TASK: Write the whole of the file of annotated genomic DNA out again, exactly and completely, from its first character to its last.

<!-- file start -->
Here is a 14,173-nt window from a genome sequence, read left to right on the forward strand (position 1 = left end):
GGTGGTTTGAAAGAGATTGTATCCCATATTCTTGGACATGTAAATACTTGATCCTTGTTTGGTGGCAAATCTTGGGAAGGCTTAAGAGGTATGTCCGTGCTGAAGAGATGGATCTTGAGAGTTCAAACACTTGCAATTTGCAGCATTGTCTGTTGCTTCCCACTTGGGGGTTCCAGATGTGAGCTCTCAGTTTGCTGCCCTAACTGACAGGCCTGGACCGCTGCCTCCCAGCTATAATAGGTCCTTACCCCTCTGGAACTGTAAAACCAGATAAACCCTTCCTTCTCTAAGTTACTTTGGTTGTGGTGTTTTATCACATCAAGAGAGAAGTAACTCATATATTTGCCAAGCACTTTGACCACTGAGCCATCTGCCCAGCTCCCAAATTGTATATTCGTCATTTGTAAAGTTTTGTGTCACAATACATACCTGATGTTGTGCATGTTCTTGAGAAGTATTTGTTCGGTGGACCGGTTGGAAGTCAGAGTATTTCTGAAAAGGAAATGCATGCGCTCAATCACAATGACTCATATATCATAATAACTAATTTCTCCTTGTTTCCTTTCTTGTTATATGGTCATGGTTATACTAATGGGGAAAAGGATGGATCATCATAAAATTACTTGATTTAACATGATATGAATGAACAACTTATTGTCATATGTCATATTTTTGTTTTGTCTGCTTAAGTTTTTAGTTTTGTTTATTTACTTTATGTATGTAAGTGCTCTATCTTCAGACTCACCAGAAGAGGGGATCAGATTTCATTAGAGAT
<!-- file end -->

Here is a 14,173-nt window from a genome sequence, read left to right on the forward strand (position 1 = left end):
GGTGGTTTGAAAGAGATTGTATCCCATATTCTTGGACATGTAAATACTTGATCCTTGTTTGGTGGCAAATCTTGGGAAGGCTTAAGAGGTATGTCCGTGCTGAAGAGATGGATCTTGAGAGTTCAAACACTTGCAATTTGCAGCATTGTCTGTTGCTTCCCACTTGGGGGTTCCAGATGTGAGCTCTCAGTTTGCTGCCCTAACTGACAGGCCTGGACCGCTGCCTCCCAGCTATAATAGGTCCTTACCCCTCTGGAACTGTAAAACCAGATAAACCCTTCCTTCTCTAAGTTACTTTGGTTGTGGTGTTTTATCACATCAAGAGAGAAGTAACTCATATATTTGCCAAGCACTTTGACCACTGAGCCATCTGCCCAGCTCCCAAATTGTATATTCGTCATTTGTAAAGTTTTGTGTCACAATACATACCTGATGTTGTGCATGTTCTTGAGAAGTATTTGTTCGGTGGACCGGTTGGAAGTCAGAGTATTTCTGAAAAGGAAATGCATGCGCTCAATCACAATGACTCATATATCATAATAACTAATTTCTCCTTGTTTCCTTTCTTGTTATATGGTCATGGTTATACTAATGGGGAAAAGGATGGATCATCATAAAATTACTTGATTTAACATGATATGAATGAACAACTTATTGTCATATGTCATATTTTTGTTTTGTCTGCTTAAGTTTTTAGTTTTGTTTATTTACTTTATGTATGTAAGTGCTCTATCTTCAGACTCACCAGAAGAGGGGATCAGATTTCATTAGAGAT